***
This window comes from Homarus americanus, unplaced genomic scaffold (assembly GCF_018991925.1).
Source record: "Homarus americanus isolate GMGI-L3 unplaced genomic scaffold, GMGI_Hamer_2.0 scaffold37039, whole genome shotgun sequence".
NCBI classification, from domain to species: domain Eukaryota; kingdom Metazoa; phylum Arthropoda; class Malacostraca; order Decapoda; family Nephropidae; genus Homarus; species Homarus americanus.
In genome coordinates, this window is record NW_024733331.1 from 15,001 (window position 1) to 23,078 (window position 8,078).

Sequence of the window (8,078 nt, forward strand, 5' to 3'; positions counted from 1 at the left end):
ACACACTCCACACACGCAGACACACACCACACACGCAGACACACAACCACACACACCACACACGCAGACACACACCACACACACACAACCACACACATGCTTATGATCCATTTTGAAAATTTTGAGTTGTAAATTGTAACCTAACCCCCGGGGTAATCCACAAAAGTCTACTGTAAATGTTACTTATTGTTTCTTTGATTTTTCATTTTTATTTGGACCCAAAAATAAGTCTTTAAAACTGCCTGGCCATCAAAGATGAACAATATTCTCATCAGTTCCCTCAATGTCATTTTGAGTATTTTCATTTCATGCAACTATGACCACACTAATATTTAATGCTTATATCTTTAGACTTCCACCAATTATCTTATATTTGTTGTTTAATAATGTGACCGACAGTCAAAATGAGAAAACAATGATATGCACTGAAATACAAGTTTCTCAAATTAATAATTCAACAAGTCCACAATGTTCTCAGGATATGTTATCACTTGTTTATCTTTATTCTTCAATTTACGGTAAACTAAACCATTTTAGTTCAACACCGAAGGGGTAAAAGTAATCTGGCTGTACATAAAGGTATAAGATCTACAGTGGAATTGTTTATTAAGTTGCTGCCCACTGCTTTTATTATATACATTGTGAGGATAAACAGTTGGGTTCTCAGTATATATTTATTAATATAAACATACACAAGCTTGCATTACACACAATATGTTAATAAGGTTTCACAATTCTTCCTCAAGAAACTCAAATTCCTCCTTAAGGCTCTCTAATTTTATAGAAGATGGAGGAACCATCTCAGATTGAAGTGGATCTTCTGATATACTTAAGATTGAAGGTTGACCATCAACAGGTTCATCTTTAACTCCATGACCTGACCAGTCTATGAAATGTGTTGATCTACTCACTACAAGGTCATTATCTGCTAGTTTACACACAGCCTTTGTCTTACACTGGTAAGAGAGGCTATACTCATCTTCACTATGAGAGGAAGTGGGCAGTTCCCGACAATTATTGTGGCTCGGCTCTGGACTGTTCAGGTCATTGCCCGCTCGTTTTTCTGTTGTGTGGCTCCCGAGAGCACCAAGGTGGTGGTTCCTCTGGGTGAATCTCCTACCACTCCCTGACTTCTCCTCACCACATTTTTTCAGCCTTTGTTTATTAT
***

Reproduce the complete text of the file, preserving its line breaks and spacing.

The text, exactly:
This window comes from Homarus americanus, unplaced genomic scaffold (assembly GCF_018991925.1).
Source record: "Homarus americanus isolate GMGI-L3 unplaced genomic scaffold, GMGI_Hamer_2.0 scaffold37039, whole genome shotgun sequence".
NCBI classification, from domain to species: domain Eukaryota; kingdom Metazoa; phylum Arthropoda; class Malacostraca; order Decapoda; family Nephropidae; genus Homarus; species Homarus americanus.
In genome coordinates, this window is record NW_024733331.1 from 15,001 (window position 1) to 23,078 (window position 8,078).

Sequence of the window (8,078 nt, forward strand, 5' to 3'; positions counted from 1 at the left end):
ACACACTCCACACACGCAGACACACACCACACACGCAGACACACAACCACACACACCACACACGCAGACACACACCACACACACACAACCACACACATGCTTATGATCCATTTTGAAAATTTTGAGTTGTAAATTGTAACCTAACCCCCGGGGTAATCCACAAAAGTCTACTGTAAATGTTACTTATTGTTTCTTTGATTTTTCATTTTTATTTGGACCCAAAAATAAGTCTTTAAAACTGCCTGGCCATCAAAGATGAACAATATTCTCATCAGTTCCCTCAATGTCATTTTGAGTATTTTCATTTCATGCAACTATGACCACACTAATATTTAATGCTTATATCTTTAGACTTCCACCAATTATCTTATATTTGTTGTTTAATAATGTGACCGACAGTCAAAATGAGAAAACAATGATATGCACTGAAATACAAGTTTCTCAAATTAATAATTCAACAAGTCCACAATGTTCTCAGGATATGTTATCACTTGTTTATCTTTATTCTTCAATTTACGGTAAACTAAACCATTTTAGTTCAACACCGAAGGGGTAAAAGTAATCTGGCTGTACATAAAGGTATAAGATCTACAGTGGAATTGTTTATTAAGTTGCTGCCCACTGCTTTTATTATATACATTGTGAGGATAAACAGTTGGGTTCTCAGTATATATTTATTAATATAAACATACACAAGCTTGCATTACACACAATATGTTAATAAGGTTTCACAATTCTTCCTCAAGAAACTCAAATTCCTCCTTAAGGCTCTCTAATTTTATAGAAGATGGAGGAACCATCTCAGATTGAAGTGGATCTTCTGATATACTTAAGATTGAAGGTTGACCATCAACAGGTTCATCTTTAACTCCATGACCTGACCAGTCTATGAAATGTGTTGATCTACTCACTACAAGGTCATTATCTGCTAGTTTACACACAGCCTTTGTCTTACACTGGTAAGAGAGGCTATACTCATCTTCACTATGAGAGGAAGTGGGCAGTTCCCGACAATTATTGTGGCTCGGCTCTGGACTGTTCAGGTCATTGCCCGCTCGTTTTTCTGTTGTGTGGCTCCCGAGAGCACCAAGGTGGTGGTTCCTCTGGGTGAATCTCCTACCACTCCCTGACTTCTCCTCACCACATTTTTTCAGCCTTTGTTTATTAT